The Wolf began to run as fast as he could, taking the nearest way, and the little girl went by that farthest about, diverting herself in gathering nuts, running after butterflies, and making nosegays of such little flowers as she met with. The Wolf was not long before he got to the old woman's house. He knocked at the door, tap, tap. "Who's there?" "Your grandchild, Little Red Riding Hood," replied the Wolf, counterfeiting her voice, "who has brought you a custard and a little pot of butter sent you by my mama."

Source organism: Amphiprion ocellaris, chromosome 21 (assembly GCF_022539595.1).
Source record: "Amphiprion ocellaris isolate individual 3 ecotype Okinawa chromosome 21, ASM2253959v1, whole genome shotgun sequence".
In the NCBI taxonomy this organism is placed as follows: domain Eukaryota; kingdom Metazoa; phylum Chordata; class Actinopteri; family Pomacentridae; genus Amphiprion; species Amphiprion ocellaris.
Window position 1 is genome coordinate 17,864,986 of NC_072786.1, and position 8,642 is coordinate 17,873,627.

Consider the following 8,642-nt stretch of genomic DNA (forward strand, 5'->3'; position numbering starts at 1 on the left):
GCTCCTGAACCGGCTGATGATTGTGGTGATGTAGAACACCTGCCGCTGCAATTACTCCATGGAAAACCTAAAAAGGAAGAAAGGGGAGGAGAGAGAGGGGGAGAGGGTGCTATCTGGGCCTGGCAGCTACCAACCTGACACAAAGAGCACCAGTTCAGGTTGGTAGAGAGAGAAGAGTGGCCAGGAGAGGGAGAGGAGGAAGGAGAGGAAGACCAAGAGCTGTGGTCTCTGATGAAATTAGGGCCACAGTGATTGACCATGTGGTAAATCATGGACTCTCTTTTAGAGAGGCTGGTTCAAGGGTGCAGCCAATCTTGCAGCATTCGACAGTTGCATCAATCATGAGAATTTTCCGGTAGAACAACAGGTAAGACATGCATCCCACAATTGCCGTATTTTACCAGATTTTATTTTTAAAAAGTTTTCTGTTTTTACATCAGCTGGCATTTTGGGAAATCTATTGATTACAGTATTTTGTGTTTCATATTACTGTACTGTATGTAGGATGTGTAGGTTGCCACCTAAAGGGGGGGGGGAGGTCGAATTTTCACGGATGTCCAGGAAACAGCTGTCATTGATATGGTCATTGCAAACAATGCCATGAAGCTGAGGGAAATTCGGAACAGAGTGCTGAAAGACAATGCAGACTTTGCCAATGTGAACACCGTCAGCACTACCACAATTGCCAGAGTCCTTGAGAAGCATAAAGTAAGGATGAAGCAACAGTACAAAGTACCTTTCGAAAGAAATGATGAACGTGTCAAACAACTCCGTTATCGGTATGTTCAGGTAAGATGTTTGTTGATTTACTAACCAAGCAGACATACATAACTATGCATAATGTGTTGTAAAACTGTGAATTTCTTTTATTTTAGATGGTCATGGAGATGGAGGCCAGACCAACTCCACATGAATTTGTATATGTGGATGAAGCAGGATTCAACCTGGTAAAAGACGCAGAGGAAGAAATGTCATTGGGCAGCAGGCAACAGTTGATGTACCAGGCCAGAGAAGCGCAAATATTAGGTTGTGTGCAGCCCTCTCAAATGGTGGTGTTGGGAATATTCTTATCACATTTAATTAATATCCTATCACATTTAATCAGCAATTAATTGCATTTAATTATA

The good grandmother, who was in bed because she was somewhat ill, cried out, "Pull the bobbin, and the latch will go up." The Wolf pulled the bobbin, and the door opened, and then presently he fell upon the good woman, and ate her up in a moment, for it was above three days that he had not touched a bit. He then shut the door and went into the grandmother's bed, expecting Little Red Riding Hood, who came sometime afterwards and knocked at the door, tap, tap. "Who's there?" Little Red Riding Hood, hearing the big voice of the Wolf, was at first afraid, but believing her grandmother had got a cold, and was hoarse, answered, "'Tis your grandchild, Little Red Riding Hood, who has brought you a custard and a little pot of butter, mama sends you." The Wolf cried out to her, softening his voice as much as he could, "Pull the bobbin, and the latch will go up." Little Red Riding Hood pulled the bobbin, and the door opened. The Wolf, seeing her come in, said to her, hiding himself under the bedclothes, "Put the custard and the pot of butter upon the stool, and come and lie down with me." Little Red Riding Hood undressed herself and went into bed, where, being greatly amazed to see how her grandmother looked in her nightclothes, said to her, "Grandmamma, what great arms you have got!" "That is the better to hug thee, my dear." "Grandmamma, what great legs you have got!" "That is to run the better, my child." "Grandmamma, what great ears you have got!" "That is to hear the better, my child." "Grandmamma, what great teeth you have got!" "That is to eat thee up." And, saying these words, this wicked Wolf fell upon Little Red Riding Hood, and ate her all up.